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Healthy Skepticism Library item: 19491

Warning: This library includes all items relevant to health product marketing that we are aware of regardless of quality. Often we do not agree with all or part of the contents.


Publication type: news

Mukherjee R
Drug MNCs violating patent law?
The Times of India 2011 Apr 7

Full text:

Five pharma MNCs, including Pfizer, Bayer, Roche, Schering and Bristol Myers Squibb, have been accused of violating patent laws with regard to top-selling patented anti-cancer and hepatitis drugs sold in the country.

A RTI application filed before the Patent Office reveals that since the medicines are being imported, and not manufactured domestically, the drugs are liable for compulsory licensing. Simply put, some quantity of the patented drug sold has to be manufactured in the country, otherwise, it throws open the doors of generic and affordable versions (manufactured by domestic companies) through a licence (compulsory licensing).

RTI applications filed by professor Shamnad Basheer ( National University of Juridical Sciences, Kolkata) to determine the extent of compliance of disclosure norms on patented drugs (as per the patent act) by MNCs

studied disclosure norms of seven top selling MNC drugs (anti-cancer and hepatitis), including Tarceva (Roche), Sutent (Pfizer), Nexavar (Bayer), Dastinib (BMS), Pegasus (Roche), Viraferonpeg (Schering) and Entecavir (BMS) over a period of three-four years. Interestingly, most of these drugs are also involved in patent litigations in the country.

The Patents Act stipulates that each patentee should file regular information to show how a patent has been ‘worked’ in India, through a certain form (Form 27) containing information like whether the patented product is manufactured in India or imported, if so the quantity and value, and whether the reasonable requirements of the public are being met through the patent.

The information contained in the Form 27 is critical to determine whether the patentee is adequately ‘working’ the patent on Indian territory, failing which the patent may be liable for compulsory licensing. If the company’s patent has not been ‘worked’, the Act penalizes the patentee by subjecting the patentee to a compulsory license.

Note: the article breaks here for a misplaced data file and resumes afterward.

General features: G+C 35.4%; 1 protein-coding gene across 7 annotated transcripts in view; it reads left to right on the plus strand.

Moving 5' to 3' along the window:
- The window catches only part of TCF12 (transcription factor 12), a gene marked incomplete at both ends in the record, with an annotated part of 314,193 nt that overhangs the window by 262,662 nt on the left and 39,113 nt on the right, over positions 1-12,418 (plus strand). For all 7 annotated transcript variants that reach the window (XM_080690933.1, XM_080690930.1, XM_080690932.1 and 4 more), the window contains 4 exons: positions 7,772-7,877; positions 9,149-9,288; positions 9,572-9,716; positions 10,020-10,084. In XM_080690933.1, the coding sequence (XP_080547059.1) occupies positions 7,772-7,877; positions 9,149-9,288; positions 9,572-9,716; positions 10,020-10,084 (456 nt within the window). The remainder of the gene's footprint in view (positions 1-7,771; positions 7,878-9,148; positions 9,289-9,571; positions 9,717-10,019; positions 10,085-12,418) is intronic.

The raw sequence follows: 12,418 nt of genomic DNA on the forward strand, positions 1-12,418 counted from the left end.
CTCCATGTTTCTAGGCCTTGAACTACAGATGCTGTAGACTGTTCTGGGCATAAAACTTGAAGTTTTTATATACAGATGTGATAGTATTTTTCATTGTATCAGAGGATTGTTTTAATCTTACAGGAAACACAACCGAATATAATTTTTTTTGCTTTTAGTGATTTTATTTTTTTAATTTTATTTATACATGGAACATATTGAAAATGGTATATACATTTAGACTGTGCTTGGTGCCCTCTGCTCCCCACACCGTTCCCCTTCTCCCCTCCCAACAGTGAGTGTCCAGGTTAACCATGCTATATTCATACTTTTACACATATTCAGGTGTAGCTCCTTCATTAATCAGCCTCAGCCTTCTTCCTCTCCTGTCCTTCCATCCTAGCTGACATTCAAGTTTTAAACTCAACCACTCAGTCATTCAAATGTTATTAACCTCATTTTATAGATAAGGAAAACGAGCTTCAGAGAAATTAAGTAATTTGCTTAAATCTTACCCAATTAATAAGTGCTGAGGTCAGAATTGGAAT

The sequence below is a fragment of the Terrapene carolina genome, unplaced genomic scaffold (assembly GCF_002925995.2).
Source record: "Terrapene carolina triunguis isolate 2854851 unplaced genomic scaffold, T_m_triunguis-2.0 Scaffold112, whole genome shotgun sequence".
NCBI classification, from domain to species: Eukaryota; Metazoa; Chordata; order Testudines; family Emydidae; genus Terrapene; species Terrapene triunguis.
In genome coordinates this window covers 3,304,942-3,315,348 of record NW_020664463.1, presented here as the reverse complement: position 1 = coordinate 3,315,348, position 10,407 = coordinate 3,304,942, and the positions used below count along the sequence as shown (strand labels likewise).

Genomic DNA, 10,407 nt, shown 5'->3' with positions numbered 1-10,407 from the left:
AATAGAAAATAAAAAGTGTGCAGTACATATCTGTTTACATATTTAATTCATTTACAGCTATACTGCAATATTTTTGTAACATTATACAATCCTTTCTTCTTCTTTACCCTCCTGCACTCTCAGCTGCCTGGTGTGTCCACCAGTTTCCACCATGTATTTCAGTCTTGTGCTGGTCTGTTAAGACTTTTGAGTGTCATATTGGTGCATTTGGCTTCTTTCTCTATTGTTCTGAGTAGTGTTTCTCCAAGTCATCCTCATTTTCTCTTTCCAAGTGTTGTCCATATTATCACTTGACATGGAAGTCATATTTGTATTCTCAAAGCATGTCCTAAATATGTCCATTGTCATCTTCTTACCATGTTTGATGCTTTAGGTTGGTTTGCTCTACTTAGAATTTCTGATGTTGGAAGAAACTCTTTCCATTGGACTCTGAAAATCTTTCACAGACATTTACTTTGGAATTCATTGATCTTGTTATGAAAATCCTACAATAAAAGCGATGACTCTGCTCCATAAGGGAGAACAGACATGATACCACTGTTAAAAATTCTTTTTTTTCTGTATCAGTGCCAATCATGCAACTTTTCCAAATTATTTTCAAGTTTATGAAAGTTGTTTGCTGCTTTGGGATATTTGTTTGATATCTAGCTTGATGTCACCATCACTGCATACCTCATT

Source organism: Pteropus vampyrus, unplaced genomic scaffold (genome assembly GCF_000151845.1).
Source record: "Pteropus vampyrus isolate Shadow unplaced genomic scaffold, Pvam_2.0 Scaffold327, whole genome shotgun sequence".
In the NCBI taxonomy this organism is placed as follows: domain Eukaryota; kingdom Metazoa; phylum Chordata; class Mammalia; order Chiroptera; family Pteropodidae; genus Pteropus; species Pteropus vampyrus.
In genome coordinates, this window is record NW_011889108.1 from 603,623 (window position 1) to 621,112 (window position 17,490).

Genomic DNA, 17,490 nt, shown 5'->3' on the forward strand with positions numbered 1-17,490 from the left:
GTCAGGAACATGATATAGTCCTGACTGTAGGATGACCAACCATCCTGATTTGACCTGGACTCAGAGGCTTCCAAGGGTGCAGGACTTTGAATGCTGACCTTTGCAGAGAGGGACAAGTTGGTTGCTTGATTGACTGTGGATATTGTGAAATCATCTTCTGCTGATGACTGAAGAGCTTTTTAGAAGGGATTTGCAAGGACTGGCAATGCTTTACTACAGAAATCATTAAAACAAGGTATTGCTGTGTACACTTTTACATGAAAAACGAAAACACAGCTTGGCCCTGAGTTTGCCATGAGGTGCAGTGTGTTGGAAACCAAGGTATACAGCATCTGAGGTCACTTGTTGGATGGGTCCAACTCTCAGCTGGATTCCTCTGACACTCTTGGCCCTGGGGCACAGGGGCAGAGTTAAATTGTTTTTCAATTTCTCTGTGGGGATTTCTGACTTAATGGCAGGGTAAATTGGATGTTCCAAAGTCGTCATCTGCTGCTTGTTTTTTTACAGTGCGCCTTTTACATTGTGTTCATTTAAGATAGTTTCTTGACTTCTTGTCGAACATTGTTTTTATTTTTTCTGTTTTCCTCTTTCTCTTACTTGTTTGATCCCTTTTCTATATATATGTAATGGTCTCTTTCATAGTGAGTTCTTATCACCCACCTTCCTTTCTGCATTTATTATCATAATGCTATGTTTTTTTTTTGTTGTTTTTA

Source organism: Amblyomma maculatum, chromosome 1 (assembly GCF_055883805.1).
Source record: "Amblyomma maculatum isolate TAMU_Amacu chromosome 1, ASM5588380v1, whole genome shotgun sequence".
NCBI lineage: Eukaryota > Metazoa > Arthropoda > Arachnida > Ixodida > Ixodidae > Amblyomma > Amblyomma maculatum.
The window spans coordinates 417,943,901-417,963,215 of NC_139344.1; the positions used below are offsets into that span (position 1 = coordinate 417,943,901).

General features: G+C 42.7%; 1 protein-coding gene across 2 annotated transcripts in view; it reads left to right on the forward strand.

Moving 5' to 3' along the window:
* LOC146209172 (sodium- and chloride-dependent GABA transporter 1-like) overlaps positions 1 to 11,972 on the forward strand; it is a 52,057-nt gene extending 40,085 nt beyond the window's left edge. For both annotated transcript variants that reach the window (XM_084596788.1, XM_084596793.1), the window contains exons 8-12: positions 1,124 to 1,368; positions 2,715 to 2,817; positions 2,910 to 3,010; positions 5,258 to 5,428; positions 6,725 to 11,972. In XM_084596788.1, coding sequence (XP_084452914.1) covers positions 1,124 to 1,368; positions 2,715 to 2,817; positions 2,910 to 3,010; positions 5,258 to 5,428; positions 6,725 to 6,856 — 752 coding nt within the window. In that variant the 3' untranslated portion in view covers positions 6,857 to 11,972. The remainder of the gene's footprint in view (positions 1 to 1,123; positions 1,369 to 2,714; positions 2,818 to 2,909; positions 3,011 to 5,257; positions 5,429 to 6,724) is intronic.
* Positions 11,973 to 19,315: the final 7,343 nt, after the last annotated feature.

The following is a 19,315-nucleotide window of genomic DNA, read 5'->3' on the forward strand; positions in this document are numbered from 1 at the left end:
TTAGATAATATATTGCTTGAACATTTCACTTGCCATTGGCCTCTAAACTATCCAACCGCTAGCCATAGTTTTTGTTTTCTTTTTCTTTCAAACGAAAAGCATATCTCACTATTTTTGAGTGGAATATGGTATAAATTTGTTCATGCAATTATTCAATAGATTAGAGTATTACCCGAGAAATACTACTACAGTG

According to Basheer, “None of the firms that we studied complied fully with the disclosure norms under Form 27 and section 146. In some cases, firms did not file Form 27 at all for some years. In others, such as with Sugen’s Sutent & Schering’s Viraferonpeg the information provided was woefully inadequate. This indicates that firms are not taking this disclosure requirement seriously.”

The application, a copy of which is available with TOI, mentions an important caveat, “In places where the patent office did not provide us with any Form 27 (as filed for a certain year for a certain drug), we assume that the said Form 27 was not filed by the patentee for that year”.

Companies like Roche, when contacted by TOI, said that the information was “incorrect” and they had been filing the information as per law.

Another company, Pfizer, which sells Sutent for kidney cancer, said it has consistently fulfilled all legal requirements, including filing of working statements for all patents it was granted in India since the introduction of the rules by Office of the Controller General of Patents, Designs and Trademarks in 2009. “For the year 2010, Pfizer has filed all the relevant statements to Indian Patent Office before the March 31st deadline, providing all the data as required by the authorities under Form 27.”

Bayer, which is embroiled in a dispute over its cancer drug nexavar, said considering that the matter is sub judice it would not be appropriate to comment at this stage. “However, Bayer is a law abiding company and is committed to be in full compliance with the requirements as mandated under the Indian Patent law.”

Significantly, the RTI application reveals since all the drugs are being “imported” into India and not manufactured within the Indian subcontinent, they can be subject to compulsory licensing under section 84 of the Patents Act.

“Section 83 of the Act makes clear that patents are not granted only for the purpose of “importation” of the patented product. And yet it is clear from the Form 27’s that all the drugs in question are merely being “imported” and not worked,” the application adds.

Also, Section 122 of the Patents Act, 1970 permits the Patent Controller to slap a fine of up to Rs 10 lakh on erring parties (those who do not file Form 27 or those who file incomplete information).


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Far too large a section of the treatment of disease is to-day controlled by the big manufacturing pharmacists, who have enslaved us in a plausible pseudo-science...
The blind faith which some men have in medicines illustrates too often the greatest of all human capacities - the capacity for self deception...
Some one will say, Is this all your science has to tell us? Is this the outcome of decades of good clinical work, of patient study of the disease, of anxious trial in such good faith of so many drugs? Give us back the childlike trust of the fathers in antimony and in the lancet rather than this cold nihilism. Not at all! Let us accept the truth, however unpleasant it may be, and with the death rate staring us in the face, let us not be deceived with vain fancies...
we need a stern, iconoclastic spirit which leads, not to nihilism, but to an active skepticism - not the passive skepticism, born of despair, but the active skepticism born of a knowledge that recognizes its limitations and knows full well that only in this attitude of mind can true progress be made.
- William Osler 1909